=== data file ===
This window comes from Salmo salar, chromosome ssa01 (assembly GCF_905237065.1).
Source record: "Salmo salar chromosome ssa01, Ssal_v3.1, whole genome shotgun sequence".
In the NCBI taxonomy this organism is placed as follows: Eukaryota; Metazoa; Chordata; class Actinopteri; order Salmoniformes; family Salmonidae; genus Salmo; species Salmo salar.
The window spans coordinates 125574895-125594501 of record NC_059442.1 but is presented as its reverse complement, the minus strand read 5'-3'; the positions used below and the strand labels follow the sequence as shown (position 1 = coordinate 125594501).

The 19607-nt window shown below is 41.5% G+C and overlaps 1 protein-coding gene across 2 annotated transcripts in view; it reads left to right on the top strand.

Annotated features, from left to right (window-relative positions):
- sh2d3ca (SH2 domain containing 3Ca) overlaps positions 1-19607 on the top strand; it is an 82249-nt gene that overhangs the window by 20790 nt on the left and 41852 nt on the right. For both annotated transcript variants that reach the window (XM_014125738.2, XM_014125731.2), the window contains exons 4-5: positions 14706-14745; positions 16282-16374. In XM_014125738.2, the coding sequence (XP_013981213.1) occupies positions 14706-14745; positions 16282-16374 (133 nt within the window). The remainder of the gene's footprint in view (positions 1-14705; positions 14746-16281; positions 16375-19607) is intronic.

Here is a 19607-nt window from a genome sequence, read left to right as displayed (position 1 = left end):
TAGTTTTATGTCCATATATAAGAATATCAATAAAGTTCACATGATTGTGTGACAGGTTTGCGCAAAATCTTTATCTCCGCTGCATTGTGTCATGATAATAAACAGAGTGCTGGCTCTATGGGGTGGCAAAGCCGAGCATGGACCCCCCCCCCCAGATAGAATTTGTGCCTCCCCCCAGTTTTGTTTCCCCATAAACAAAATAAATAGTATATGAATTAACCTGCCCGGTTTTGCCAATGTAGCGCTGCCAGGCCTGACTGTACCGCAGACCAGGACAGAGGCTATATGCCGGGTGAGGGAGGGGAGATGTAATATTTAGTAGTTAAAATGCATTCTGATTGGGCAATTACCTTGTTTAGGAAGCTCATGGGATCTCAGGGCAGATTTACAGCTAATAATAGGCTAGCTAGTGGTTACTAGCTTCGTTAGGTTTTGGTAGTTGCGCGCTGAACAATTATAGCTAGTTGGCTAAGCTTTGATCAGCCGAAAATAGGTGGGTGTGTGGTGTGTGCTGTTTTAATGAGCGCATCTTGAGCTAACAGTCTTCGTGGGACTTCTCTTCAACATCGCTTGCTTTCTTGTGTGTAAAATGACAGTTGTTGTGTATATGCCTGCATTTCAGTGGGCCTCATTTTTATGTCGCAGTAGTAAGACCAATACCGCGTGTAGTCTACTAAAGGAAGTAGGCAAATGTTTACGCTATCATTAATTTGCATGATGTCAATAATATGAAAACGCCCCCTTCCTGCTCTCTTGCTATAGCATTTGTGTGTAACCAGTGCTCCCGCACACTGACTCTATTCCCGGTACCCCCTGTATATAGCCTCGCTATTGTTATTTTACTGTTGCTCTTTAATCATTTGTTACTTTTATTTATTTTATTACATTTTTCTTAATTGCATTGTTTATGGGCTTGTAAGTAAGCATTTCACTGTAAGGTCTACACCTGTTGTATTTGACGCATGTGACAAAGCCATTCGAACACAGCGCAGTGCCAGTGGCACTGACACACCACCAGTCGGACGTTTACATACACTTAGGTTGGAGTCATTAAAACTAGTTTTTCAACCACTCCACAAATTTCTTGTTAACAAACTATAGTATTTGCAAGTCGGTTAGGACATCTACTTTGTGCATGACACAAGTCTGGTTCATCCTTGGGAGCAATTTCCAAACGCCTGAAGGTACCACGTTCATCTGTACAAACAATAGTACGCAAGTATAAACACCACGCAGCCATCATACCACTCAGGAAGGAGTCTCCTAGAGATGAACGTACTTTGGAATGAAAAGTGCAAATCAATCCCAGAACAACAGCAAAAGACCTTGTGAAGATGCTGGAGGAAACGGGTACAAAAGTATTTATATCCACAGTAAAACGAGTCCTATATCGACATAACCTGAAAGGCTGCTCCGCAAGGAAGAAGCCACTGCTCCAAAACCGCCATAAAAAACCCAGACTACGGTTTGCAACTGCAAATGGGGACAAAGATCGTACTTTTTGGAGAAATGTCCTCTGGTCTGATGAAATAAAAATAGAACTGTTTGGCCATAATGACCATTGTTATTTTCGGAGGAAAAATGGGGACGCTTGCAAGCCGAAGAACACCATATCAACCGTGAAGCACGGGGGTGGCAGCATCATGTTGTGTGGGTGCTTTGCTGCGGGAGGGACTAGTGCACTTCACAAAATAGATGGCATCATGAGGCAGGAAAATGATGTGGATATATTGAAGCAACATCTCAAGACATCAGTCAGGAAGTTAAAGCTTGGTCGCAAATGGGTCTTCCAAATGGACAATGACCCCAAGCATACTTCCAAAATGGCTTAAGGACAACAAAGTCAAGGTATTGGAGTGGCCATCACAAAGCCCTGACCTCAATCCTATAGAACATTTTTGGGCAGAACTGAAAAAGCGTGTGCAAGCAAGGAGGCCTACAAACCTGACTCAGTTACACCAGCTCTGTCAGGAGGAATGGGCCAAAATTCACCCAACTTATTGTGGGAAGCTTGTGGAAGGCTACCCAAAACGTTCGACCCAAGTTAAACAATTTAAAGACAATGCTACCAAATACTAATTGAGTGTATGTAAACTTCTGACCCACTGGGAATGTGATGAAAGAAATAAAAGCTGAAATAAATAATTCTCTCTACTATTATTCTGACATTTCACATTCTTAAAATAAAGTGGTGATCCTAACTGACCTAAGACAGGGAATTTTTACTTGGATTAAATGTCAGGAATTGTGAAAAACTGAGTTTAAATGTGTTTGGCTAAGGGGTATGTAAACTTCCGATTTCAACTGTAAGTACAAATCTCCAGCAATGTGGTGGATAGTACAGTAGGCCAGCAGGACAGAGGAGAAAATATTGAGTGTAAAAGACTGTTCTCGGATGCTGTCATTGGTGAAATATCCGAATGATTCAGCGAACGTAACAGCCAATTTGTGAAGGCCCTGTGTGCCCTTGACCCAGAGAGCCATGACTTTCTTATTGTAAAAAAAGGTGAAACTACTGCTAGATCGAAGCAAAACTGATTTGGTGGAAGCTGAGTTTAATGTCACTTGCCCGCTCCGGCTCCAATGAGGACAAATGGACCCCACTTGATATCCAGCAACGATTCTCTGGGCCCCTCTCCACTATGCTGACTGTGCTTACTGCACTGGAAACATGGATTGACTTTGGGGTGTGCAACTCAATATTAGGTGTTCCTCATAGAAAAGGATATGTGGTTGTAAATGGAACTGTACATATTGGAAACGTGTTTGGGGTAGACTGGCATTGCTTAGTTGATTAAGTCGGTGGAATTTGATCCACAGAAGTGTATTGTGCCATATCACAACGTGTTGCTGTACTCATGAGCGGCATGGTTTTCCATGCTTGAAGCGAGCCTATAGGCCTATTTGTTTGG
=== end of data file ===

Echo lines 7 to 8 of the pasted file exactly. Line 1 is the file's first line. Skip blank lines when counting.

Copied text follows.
- sh2d3ca (SH2 domain containing 3Ca) overlaps positions 1-19607 on the top strand; it is an 82249-nt gene that overhangs the window by 20790 nt on the left and 41852 nt on the right. For both annotated transcript variants that reach the window (XM_014125738.2, XM_014125731.2), the window contains exons 4-5: positions 14706-14745; positions 16282-16374. In XM_014125738.2, the coding sequence (XP_013981213.1) occupies positions 14706-14745; positions 16282-16374 (133 nt within the window). The remainder of the gene's footprint in view (positions 1-14705; positions 14746-16281; positions 16375-19607) is intronic.

Here is a 19607-nt window from a genome sequence, read left to right as displayed (position 1 = left end):